Tuesday, 5 May 2015

Hillcrest Inn

Have you ever gotten so comfortable, so at ease in a hotel that you really didn't want to leave? Of course you have; most of us have. The last place that had this effect on me was the Villa Campestri, the jewel outside of Florence which Cheryl found for us last year. This time, it's the Hillcrest Inn here in Revelstoke. I like it here; I want to stay.

Yesterday was an exploration up the Columbia valley, or more aptly, the Columbia canyon, the walls of the mountains rising so steeply that it's possible to have two major hydro-electric stations within 100 miles of each other, that whole 100 miles being consumed by Lake Revelstoke, the hold back behind the Revelstoke Dam. I drove the lakeside, all the way to the Mica Dam, checking out the terrain and the wildlife. The terrain, with its sharply rising rock faces and thousand little waterfalls, was enchanting. The wildlife consisted of one moose and one deer.

Today the skies have turned cloudy, the quilt of ready moisture hanging against the mountain peaks, trying to decided if it will be rain or snow. Even with the spring warmth here in the valley, new snow on the upper mountain slopes would not be a surprise. A few flakes might even make it down here, down in the valley. The first of the rain arrived last night in a torrent worthy of Biblical comparison. It passed quickly however, with the mist hanging round for today. All the world is wet.

In spite of my overwhelming desire to sit here, stare at the mountains, drink coffee, or beer, or wine depending on the time of day and the company at hand, I must off to Vancouver go. I have learned a couple of things from this sojourn here, however. First of all, I wish I had come to this hotel so many years ago, and kept coming regardless of cost. This is a treasure for me; I will be back.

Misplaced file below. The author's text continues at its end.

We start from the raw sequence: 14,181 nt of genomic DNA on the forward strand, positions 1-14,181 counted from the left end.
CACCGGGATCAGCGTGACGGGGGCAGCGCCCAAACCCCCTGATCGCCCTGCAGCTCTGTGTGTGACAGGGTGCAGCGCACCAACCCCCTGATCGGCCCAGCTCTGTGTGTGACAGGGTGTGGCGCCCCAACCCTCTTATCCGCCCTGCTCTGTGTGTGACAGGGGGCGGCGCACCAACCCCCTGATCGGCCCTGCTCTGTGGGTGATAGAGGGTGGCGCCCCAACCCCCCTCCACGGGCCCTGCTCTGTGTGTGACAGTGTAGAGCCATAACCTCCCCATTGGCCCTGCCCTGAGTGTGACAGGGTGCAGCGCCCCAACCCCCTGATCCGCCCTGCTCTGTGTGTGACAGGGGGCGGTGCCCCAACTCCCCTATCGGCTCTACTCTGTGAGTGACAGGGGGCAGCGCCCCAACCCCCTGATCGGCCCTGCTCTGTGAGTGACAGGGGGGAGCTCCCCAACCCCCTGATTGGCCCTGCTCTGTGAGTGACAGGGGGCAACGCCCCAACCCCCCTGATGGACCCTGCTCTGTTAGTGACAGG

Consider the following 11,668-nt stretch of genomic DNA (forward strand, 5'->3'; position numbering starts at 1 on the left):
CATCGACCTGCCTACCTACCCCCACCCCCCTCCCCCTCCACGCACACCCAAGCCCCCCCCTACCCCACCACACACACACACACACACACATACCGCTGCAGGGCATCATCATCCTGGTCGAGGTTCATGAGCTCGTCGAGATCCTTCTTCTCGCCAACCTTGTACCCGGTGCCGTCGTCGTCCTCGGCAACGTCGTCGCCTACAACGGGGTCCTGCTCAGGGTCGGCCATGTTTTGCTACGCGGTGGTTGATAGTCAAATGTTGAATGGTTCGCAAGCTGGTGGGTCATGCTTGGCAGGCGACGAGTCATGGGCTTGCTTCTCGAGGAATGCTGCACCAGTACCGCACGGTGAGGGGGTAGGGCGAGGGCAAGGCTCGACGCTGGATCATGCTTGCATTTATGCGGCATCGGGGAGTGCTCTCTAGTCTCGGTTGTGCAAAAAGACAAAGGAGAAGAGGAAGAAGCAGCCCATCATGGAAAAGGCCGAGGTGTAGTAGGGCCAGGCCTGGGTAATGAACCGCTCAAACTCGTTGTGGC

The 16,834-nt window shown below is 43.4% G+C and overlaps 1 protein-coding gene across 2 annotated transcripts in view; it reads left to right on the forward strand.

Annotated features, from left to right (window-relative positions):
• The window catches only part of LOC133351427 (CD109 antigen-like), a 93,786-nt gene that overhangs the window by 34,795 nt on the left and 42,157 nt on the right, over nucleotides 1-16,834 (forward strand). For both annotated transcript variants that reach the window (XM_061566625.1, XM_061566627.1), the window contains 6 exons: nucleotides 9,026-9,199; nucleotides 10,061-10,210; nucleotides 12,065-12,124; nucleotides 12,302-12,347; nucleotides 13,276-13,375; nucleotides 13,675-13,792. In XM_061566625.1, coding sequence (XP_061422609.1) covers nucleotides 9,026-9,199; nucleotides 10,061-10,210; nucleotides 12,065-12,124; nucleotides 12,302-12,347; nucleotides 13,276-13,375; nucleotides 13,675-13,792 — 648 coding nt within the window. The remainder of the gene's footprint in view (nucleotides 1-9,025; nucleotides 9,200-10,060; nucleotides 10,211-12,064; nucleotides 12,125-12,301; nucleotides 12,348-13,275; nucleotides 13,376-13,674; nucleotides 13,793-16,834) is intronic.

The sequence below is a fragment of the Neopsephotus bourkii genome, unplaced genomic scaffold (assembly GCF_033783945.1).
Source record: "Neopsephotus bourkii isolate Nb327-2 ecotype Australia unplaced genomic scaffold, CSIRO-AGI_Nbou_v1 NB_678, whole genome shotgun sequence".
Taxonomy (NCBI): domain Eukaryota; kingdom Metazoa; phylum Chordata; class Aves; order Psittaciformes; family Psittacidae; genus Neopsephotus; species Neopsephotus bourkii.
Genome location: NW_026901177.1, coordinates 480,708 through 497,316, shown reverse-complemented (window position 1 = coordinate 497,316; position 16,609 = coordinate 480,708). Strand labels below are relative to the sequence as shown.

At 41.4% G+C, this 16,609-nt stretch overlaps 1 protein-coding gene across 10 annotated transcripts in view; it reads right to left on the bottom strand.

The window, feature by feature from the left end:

The reason it is a treasure is more than location, although that would have been good enough in years gone by to convince me to return. No, it's more than that, more than the incredibly kind and friendly staff and management, more than the ample supply of local beers on tap. This hotel is accessible, almost completely accessible. In only one or perhaps two areas did it not truly meet my needs as a wheelchair traveler. Norm, the GM here, assures me they are working on fixing these minor failings in the next renovations.

There are automatic doors at the front, a low counter for the front desk should I need it, a ramp to the lounge and sitting area, level entries to the bar and restaurant. My room, though on the small side, had a gigantic bathroom, bars for the toilet, a lowered sink and counter, and plenty of towels. The only drawback was the bathtub, a situation Norm assures me will be resolved with the renovations currently underway.

Most of all, it's the setting, the calm beauty of the mountains outside the window where I sit, the smell of the fresh air, the sound of birds and all nature combined, the feeling that time is easy, that there is plenty of space to relax, that I don't have to hurry. That's what I really like here.

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